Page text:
Born on this day in 1968, former Sunderland defender Ian Sampson has enjoyed a lengthy and wide ranging career in the game that saw him start in non-league before enjoying an intriguing spell playing European football with one of the biggest clubs in England.
Coming from Yorkshire, Sampson started playing at his local side Driffield Town before going to Bridlington Town and then Goole Town. It was there that he worked under ex-Sunderland man Terry Curran and started gaining interest from league clubs including Gillingham, but after being invited by chief scout Peter Winham to take part in a youth team friendly he did enough to be offered a move to Wearside and joined Sunderland towards the end of 1990.
A few weeks after that he was named on the bench for a game against Norwich City in the first division, but it wasn’t until the following season that Sampson became a regular member of the first team squad. Only ever a semi-professional ahead of his arrival at Roker Park, he had been on a woodwork and joinery YTS placement for a period before working at factories making baby products and so for the first few months since going full time manager Denis Smith wanted his new recruit to get used to the rigours of the senior game.
Adjusting to full time training and appearing in the Pontins Central League, the central defender soon got up to speed but often found his path blocked by more established names such as Gary Bennett, Kevin Ball and then Terry Butcher. Thrown in at the deep end when he was given his league debut as a substitute at Millwall, he always gave a good account of himself though when involved.
That first game came near the start of 1991-92, with Sampson having impressed in pre-season outings against Bolton Wanderers, Shelbourne, Stoke City and Limerick. This was to be the campaign in which he was involved the most, although it was the next one in which he scored his only goal for the Lads – netting the winner in a 1-0 victory away at Southend United. His last appearance, and his only first team outing under Mick Buxton, then came in 1994 when as a late substitute he helped see out the final few minutes of a goalless draw back in the capital at Charlton Athletic.
That summer he moved to Northampton Town and it was at the soon to be opened Sixfields that he really made his mark. Still the Cobblers’ second highest appearance maker after a decade on the playing staff, he won promotion from the fourth tier with them at Wembley in 1997 and has since worked for the club in a variety of coaching rolls. It was a peculiar stint in the colours Tottenham Hotspur however that sticks out for most neutrals, when in 1995 he took part in a much maligned new UEFA tournament.
The Intertoto Cup had been introduced to little fanfare in England, with few teams interested seemingly in taking part. Reluctantly stepping up after claiming they’d come under pressure to do so from the authorities, Spurs joined Wimbledon and Sheffield Wednesday as the Premiership’s first representatives but first they had two hurdles to overcome – White Hart Lane was still out of action having recently been used for American Football, whilst the majority of their squad were not due back until well after the June start date for the opening group stage.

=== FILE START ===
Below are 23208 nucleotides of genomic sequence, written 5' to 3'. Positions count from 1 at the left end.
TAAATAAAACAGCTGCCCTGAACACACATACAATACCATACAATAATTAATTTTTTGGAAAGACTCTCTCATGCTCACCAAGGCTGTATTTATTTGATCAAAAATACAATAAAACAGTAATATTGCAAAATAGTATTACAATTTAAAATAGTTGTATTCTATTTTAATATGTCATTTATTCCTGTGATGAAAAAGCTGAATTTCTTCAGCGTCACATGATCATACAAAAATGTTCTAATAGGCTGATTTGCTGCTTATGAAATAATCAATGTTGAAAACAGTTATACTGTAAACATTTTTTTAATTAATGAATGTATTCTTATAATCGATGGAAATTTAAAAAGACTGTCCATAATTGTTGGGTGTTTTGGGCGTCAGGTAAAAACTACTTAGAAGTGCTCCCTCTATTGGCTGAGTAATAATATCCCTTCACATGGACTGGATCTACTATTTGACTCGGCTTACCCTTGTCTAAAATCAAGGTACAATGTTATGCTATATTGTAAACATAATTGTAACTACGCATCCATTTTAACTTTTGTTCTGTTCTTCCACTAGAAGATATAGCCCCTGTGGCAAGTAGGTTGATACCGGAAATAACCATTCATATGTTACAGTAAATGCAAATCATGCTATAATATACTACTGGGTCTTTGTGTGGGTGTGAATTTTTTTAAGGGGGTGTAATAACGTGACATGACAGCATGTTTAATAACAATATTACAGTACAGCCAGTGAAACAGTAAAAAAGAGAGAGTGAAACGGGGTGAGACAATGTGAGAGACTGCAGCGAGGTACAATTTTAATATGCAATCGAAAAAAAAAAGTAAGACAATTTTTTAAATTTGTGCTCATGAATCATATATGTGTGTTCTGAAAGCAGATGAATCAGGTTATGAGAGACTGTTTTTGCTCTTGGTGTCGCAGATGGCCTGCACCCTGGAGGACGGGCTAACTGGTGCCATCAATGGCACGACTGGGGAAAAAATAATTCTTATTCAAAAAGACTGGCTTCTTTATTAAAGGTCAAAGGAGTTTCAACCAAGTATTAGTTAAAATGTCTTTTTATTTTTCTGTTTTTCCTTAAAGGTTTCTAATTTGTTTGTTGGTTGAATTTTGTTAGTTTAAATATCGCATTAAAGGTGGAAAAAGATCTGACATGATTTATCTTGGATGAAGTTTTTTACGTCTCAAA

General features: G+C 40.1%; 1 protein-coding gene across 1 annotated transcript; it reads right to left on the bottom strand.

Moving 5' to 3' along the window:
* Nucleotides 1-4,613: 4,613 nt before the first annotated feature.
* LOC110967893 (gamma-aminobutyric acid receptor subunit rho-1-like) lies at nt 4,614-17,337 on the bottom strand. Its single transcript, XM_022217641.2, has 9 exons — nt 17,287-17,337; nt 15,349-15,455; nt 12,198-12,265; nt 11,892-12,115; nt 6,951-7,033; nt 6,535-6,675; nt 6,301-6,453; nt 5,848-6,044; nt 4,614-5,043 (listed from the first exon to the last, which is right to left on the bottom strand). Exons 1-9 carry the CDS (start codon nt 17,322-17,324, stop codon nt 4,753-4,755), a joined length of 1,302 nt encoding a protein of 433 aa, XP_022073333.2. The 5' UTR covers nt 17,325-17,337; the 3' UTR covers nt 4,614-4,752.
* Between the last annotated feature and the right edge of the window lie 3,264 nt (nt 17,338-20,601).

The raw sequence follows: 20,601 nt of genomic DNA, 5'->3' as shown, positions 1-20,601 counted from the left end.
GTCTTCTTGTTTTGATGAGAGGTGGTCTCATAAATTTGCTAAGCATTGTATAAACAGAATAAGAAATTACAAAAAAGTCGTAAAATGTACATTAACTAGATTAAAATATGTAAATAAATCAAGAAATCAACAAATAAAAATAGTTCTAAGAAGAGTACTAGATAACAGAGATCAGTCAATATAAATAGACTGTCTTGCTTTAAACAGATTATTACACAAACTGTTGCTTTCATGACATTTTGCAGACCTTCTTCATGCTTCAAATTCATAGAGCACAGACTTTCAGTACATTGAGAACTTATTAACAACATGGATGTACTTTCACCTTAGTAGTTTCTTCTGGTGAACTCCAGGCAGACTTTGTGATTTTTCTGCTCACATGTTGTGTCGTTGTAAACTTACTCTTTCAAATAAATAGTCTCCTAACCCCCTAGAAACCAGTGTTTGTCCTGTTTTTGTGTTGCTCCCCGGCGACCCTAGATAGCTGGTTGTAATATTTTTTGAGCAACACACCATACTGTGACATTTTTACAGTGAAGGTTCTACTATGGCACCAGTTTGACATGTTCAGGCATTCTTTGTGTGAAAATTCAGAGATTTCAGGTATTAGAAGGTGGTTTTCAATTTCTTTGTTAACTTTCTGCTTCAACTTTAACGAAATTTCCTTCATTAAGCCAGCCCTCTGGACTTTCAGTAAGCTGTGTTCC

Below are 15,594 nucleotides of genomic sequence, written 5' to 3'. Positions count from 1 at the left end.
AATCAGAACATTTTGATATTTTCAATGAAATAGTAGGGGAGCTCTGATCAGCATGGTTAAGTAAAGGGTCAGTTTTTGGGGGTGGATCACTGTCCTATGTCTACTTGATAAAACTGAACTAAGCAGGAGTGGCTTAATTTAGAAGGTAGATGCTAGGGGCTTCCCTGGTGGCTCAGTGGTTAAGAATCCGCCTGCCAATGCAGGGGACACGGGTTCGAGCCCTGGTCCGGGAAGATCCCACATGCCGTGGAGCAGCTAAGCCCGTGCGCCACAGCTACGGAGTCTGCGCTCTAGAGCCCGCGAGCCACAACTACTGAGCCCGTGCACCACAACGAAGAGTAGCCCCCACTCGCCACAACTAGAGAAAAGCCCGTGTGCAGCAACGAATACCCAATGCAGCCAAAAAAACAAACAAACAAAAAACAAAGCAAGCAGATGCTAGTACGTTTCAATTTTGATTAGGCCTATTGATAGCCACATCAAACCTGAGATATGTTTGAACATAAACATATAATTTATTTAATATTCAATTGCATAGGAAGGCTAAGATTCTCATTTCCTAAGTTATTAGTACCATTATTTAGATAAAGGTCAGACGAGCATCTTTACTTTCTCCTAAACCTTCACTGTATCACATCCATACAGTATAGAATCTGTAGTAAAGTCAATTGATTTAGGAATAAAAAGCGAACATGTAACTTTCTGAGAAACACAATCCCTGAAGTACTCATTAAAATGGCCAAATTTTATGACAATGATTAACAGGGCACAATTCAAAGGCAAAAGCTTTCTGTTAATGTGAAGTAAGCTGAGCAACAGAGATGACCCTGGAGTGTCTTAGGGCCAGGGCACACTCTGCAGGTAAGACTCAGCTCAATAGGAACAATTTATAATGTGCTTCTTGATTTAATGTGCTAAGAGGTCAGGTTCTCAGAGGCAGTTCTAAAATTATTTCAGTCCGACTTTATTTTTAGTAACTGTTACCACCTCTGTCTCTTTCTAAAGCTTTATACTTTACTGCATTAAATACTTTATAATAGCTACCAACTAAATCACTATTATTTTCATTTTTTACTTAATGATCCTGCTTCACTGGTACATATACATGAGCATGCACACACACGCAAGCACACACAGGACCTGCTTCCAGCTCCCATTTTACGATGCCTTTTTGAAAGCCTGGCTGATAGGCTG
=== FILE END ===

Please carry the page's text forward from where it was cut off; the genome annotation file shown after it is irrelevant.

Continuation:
This was where Sampson came in, who having returned from his own holiday to an answer machine message from Northampton asking him to get in touch regarding the Lilywhites, had initially assumed it was to do with rumours that they were looking to stage some games in the town. Once he realised though that he was going to be asked to play in the competition he met manager Gerry Francis, before he too jetted off for a summer break and left things in the hands of assistant boss Roger Cross.
Under Cross, Spurs entered a makeshift team made up of a peculiar list of random loan signings plus some of the club’s fringe and youth players. Eventually settling on Brighton & Hove Albion’s Goldstone Ground as their temporary base, which coincidentally was where Wimbledon also elected to play their ‘home’ ties, Sampson debuted against a strong FC Lucerne outfit in a 2-0 loss.
Out of four fixtures Spurs only won once, against Slovenian side NK Rudar Velenji, with their Northampton ringer scoring the equaliser in a 2-1 victory. They failed to progress and whilst the Owls did at least appear to be interested and finished as runners up in their group the other two English sides were banned from Europe for a season for fielding understrength teams. This was despite Spurs claiming they had been given allowances to pick a scratch line up, and in the end the decision was overturned – not that Tottenham would have qualified for any UEFA competitions the following year anyway.
It was a bizarre affair but by that point Sampson had gone back to more familiar surroundings in Northampton. He then made a return to Sunderland in 2021 as part of the Cobblers’ backroom staff for a League One match, but because the game was behind closed doors he was unable to reconnected with any of the supporters that had seen him play nearly 30 years before. Happy birthday Ian, we hope you can be surrounded by more people on this occasion!
Born: Wakefield, 14 November 1968
Sunderland 1 (Came on in the 46th minute)
Football League Division Two, The Den 24 August 1991
Final SAFC appearance:
Charlton Athletic 0
Football League Division One, The Valley 22 February 1994
Total appearances/goals for SAFC: